The moment of complete
Release, no longer
The wounded bird
Held in delicate hands,
But a name that soars
In the beating heart,
For ever and ever.
November 2nd 2008
Sunday, November 2, 2008
The Republican Party is in serious trouble and the Democrats, under Obama’s leadership, could do much to rectify the obscenities of Bush’s eight years in office. With absolute, filibuster proof majorities in the both the House and the Senate they could change whatever they felt like changing, literally. The wars in Afghanistan and Iraq were illegal from the start and crimes against humanity, you say? Well, they could end them in one day, simply by voting to cut off the funding to continue W’s massacres. Of course, they could have done that back in 2006 when they defeated the Republicans the first time around, but they didn’t.
Come to think of it, in 2006 they could have also impeached Bush for any one of a number of his crimes against the US constitution, but that too was undoable. “Impeachment is off the table”, said the newly elected House majority leader, Nancy Pelosi (the same woman who later on would so whole-heartedly push for the tax-payer funded bailout of the Wall Street Banksters).
Instead, when the meltdown began and the stock market was losing an average of five to seven hundred points a day, the Democrats were the most enthusiastic supporters of the initial 700 billion dollar give-away (to the same criminals who had caused the disaster in the first place). The entire Democratic leadership stood behind the most massive wealth transfer from the poor to the filthy rich in the country’s history. “We must save the banks and the bankers to save the people”, they told us. A bit like the US soldiers who used to torch South Vietnamese hamlets with their Zippo lighters to “save” them from the Viet Cong.
In 2007 the US Census reported that roughly 40% of the nation’s wealth was controlled by the richest 1% of the country and that the top 10% owned almost two-thirds of America’s wealth. These are figures that were published last year before the crisis and the bailout and the daily stock market slides, and yet they remind me more of the kind of income disparity you’d expect to find in a Sub-Saharan nation or a Latin-American dictatorship à la Pinochet, not in the United States. And yet that is what we’ve become. An oligarchy where a miniscule minority of the population sets domestic and foreign policy and every four years holds elections so that the rest of us can participate in electing their representative, who will run their property (the United States) for their exclusive use and benefit.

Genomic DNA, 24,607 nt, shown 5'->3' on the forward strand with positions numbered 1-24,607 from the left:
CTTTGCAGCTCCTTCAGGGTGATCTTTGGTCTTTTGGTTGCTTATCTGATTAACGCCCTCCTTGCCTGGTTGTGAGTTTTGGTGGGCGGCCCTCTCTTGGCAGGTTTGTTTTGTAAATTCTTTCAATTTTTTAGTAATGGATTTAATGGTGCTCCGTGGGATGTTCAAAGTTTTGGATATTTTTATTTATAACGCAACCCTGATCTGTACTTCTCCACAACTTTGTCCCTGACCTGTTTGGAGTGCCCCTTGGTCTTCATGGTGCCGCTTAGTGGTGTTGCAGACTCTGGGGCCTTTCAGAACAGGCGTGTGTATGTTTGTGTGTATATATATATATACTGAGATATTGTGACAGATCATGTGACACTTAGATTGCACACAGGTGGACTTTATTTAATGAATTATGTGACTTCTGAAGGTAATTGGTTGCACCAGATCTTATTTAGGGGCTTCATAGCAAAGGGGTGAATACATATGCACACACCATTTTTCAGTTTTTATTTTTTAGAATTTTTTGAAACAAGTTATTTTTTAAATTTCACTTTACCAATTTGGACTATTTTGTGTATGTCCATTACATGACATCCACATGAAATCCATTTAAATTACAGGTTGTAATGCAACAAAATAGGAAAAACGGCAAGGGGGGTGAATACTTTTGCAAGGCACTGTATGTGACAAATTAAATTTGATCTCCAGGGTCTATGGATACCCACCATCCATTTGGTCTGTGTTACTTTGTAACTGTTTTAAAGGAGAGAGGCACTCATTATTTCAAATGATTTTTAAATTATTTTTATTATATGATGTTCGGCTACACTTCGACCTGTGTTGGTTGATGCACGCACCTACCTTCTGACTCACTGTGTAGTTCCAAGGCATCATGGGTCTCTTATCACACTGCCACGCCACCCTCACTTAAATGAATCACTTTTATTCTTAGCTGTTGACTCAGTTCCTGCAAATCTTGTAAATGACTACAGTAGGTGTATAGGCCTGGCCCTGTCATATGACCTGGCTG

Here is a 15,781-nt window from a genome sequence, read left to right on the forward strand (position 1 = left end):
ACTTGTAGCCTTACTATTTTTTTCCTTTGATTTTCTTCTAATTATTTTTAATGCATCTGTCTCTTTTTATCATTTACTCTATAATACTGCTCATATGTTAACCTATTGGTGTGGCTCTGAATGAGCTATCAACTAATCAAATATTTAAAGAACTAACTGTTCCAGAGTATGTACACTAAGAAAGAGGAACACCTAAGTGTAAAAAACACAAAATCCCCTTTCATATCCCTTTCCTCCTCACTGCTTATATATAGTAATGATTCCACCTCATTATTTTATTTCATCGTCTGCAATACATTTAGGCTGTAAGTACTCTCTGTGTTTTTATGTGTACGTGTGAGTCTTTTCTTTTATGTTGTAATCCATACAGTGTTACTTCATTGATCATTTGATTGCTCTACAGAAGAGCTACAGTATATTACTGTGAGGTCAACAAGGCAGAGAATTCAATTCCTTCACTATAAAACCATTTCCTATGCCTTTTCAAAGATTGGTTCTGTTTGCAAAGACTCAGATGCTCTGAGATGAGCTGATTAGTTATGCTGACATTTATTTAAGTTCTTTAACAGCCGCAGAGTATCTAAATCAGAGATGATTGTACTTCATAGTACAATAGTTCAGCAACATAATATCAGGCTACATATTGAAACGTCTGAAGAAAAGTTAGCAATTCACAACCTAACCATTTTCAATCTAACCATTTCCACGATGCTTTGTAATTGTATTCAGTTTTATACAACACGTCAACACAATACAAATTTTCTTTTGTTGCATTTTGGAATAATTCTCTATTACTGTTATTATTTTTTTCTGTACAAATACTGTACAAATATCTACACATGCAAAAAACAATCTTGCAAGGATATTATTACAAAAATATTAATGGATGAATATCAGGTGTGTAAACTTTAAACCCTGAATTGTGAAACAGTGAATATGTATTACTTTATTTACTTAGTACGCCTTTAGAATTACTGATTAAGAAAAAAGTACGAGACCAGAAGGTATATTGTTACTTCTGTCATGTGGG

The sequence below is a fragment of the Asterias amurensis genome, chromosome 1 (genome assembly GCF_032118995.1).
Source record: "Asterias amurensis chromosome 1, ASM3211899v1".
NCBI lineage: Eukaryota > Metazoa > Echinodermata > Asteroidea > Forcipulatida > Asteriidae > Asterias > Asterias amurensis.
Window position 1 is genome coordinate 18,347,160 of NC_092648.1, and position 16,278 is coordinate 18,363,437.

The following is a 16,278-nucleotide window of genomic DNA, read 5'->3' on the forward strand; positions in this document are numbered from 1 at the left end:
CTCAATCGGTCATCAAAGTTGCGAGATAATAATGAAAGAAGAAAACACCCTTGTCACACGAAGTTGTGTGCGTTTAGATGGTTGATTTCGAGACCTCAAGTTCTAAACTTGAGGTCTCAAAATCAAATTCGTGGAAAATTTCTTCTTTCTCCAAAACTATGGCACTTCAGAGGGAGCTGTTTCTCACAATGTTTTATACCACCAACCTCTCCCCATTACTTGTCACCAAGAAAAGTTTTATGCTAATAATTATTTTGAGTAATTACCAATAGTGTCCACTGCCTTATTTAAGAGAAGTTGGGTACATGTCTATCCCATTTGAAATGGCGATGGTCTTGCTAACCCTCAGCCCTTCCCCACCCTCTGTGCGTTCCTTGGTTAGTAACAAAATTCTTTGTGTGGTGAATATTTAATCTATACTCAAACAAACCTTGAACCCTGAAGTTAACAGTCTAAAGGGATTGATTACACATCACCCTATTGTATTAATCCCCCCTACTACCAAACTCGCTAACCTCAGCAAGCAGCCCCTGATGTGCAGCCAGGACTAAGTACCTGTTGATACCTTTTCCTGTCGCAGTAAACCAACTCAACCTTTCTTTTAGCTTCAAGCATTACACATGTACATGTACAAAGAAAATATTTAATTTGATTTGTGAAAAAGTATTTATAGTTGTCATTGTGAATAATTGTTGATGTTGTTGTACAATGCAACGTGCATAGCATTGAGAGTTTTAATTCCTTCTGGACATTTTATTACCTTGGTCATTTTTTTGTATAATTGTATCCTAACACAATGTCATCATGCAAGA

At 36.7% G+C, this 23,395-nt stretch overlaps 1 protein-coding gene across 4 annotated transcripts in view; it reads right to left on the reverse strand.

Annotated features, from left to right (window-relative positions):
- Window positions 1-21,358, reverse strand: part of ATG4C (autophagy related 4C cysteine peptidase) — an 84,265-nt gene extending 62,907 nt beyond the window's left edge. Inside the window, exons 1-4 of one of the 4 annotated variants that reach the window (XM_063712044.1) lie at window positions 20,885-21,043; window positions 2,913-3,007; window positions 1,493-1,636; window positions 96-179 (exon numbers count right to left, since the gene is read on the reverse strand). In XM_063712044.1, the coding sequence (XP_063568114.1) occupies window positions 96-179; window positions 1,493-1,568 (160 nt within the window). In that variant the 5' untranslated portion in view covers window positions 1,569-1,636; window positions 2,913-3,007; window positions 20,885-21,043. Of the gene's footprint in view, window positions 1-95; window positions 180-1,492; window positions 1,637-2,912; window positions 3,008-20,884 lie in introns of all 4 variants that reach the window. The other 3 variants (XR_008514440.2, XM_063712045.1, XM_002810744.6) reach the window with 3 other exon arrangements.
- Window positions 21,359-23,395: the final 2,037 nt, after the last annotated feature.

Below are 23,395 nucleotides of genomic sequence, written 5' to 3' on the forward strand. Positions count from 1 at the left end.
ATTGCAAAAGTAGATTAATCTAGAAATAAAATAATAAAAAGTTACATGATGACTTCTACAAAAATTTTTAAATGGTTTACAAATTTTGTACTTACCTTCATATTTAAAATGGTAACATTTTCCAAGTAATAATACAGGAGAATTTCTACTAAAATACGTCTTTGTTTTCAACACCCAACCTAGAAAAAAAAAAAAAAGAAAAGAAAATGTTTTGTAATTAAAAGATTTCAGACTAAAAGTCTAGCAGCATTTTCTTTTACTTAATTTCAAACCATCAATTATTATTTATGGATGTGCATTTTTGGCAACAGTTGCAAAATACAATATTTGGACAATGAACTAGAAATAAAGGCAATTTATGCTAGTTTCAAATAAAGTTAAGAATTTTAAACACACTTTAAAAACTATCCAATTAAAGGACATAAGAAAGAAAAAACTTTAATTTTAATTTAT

I, however, am sick and tired of this system of lies and terror and hope that sooner or later the people of America will finally rise up against their autocratic rulers and take back what is rightfully theirs. Change is not just necessary, as Obama tells us, it also has to be real.
Thursday, October 30, 2008
The patience of three birds
Sitting on the garden wall
Surveying their prospects
For the day, their feathers
Ruffled by a gusting wind;
There is preening
and a conversation of sorts,
The contents of which
Do not bear speculation;